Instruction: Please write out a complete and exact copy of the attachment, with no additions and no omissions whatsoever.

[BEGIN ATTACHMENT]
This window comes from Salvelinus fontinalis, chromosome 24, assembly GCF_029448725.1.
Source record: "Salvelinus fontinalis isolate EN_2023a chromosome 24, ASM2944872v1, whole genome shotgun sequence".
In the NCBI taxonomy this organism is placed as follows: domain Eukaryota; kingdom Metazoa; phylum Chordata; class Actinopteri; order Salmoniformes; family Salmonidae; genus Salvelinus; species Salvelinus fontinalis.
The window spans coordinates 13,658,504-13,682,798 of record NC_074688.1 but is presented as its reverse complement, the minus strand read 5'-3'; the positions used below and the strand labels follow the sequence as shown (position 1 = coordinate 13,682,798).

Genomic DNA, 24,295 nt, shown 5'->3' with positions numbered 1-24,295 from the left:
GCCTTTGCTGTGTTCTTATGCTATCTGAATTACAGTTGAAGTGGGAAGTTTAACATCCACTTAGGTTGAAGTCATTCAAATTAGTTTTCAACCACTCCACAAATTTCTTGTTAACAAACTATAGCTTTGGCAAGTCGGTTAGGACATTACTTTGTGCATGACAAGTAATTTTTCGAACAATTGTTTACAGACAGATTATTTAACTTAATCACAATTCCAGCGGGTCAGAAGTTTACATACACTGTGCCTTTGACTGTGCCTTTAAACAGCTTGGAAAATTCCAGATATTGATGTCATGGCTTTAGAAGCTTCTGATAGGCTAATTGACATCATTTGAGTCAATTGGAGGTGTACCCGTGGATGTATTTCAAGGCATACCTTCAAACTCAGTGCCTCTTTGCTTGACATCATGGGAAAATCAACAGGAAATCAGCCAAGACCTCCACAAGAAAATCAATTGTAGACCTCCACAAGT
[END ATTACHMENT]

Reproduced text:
This window comes from Salvelinus fontinalis, chromosome 24, assembly GCF_029448725.1.
Source record: "Salvelinus fontinalis isolate EN_2023a chromosome 24, ASM2944872v1, whole genome shotgun sequence".
In the NCBI taxonomy this organism is placed as follows: domain Eukaryota; kingdom Metazoa; phylum Chordata; class Actinopteri; order Salmoniformes; family Salmonidae; genus Salvelinus; species Salvelinus fontinalis.
The window spans coordinates 13,658,504-13,682,798 of record NC_074688.1 but is presented as its reverse complement, the minus strand read 5'-3'; the positions used below and the strand labels follow the sequence as shown (position 1 = coordinate 13,682,798).

Genomic DNA, 24,295 nt, shown 5'->3' with positions numbered 1-24,295 from the left:
GCCTTTGCTGTGTTCTTATGCTATCTGAATTACAGTTGAAGTGGGAAGTTTAACATCCACTTAGGTTGAAGTCATTCAAATTAGTTTTCAACCACTCCACAAATTTCTTGTTAACAAACTATAGCTTTGGCAAGTCGGTTAGGACATTACTTTGTGCATGACAAGTAATTTTTCGAACAATTGTTTACAGACAGATTATTTAACTTAATCACAATTCCAGCGGGTCAGAAGTTTACATACACTGTGCCTTTGACTGTGCCTTTAAACAGCTTGGAAAATTCCAGATATTGATGTCATGGCTTTAGAAGCTTCTGATAGGCTAATTGACATCATTTGAGTCAATTGGAGGTGTACCCGTGGATGTATTTCAAGGCATACCTTCAAACTCAGTGCCTCTTTGCTTGACATCATGGGAAAATCAACAGGAAATCAGCCAAGACCTCCACAAGAAAATCAATTGTAGACCTCCACAAGT